The Golden Gate: A Novel in Verse
, 1986 - Poetry
- 307 pages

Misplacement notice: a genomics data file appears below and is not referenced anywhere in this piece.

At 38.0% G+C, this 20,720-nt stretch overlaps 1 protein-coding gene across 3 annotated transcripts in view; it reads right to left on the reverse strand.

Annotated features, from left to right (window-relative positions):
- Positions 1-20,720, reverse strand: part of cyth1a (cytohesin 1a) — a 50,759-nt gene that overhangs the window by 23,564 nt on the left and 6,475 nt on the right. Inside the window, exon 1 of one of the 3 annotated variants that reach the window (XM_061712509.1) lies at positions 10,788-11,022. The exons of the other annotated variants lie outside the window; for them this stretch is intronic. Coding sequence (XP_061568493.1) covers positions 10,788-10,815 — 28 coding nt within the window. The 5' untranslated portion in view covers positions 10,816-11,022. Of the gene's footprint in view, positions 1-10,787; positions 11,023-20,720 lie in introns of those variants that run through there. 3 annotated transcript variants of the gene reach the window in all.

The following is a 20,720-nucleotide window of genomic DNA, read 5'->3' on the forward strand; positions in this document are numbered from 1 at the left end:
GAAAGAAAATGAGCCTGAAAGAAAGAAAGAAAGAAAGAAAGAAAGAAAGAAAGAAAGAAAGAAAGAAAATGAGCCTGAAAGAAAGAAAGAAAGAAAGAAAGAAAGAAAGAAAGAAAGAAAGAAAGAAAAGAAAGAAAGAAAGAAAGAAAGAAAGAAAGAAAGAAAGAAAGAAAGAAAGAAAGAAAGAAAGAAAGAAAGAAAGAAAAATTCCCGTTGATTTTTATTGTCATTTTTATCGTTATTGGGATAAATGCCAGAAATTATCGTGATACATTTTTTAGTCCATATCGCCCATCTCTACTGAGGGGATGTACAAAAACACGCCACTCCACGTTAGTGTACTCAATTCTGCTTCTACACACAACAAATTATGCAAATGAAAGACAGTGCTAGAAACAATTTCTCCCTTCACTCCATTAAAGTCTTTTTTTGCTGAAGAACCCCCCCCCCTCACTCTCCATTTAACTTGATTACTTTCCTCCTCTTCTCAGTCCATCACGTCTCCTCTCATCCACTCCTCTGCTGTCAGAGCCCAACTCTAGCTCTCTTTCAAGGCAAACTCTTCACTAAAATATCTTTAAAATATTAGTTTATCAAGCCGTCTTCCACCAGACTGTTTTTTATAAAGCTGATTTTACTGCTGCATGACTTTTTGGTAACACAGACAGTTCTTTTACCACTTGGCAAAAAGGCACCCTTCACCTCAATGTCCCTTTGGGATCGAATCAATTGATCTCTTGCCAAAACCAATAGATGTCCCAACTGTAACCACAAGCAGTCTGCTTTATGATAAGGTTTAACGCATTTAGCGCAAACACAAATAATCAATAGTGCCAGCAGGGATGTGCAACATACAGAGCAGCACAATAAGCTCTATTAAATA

"Using the sonnet form throughout, and varying his language from lyrical elegance to timely vernacular, Seth's tale of four California Yuppies is as fully dimensional as a good novel, and twice as diverting. In this witty, compressed style, he gives us fully delineated characters: John, a Silicon Valley executive seeking solace in a meaningful amatory relationship; his friend and ex-lover Janet, an artist and musician in a raucous rock band; Liz, a vivacious Stanford law grad whose parents produce superior California wine; her brother Ed, floundering between sin and religion; and John's pal Phil, abandoned by his wife and left with his son, his moral vision and his scientific career at Lungless Labs, a scene of antinuclear protests and rallies. It is an engaging story of the pangs and passions of love, interlaced with serious ruminations on homosexuality and religion and on the future of the earth in the atomic age; and some comic sallies on feline behavior, bumper stickers, responses to "personals" ads, and other facets of the contemporary scene as refracted through the California lifestyle. The bard does not hesitate to interrupt his story from time to time, to explain a change in the course of events or to comment upon the structure of his narration, as he defends himself against critics who would accuse him of folly in writing an entire novel in the sonnet form. Inspired by "the marvelous swift meter of Pushkin's Eugene Onegin," Seth (From Heaven's Lake performs imaginative acrobatic jests, quips and puns, delivering his social commentary with spirit and verve."-- Publishers Weekly review.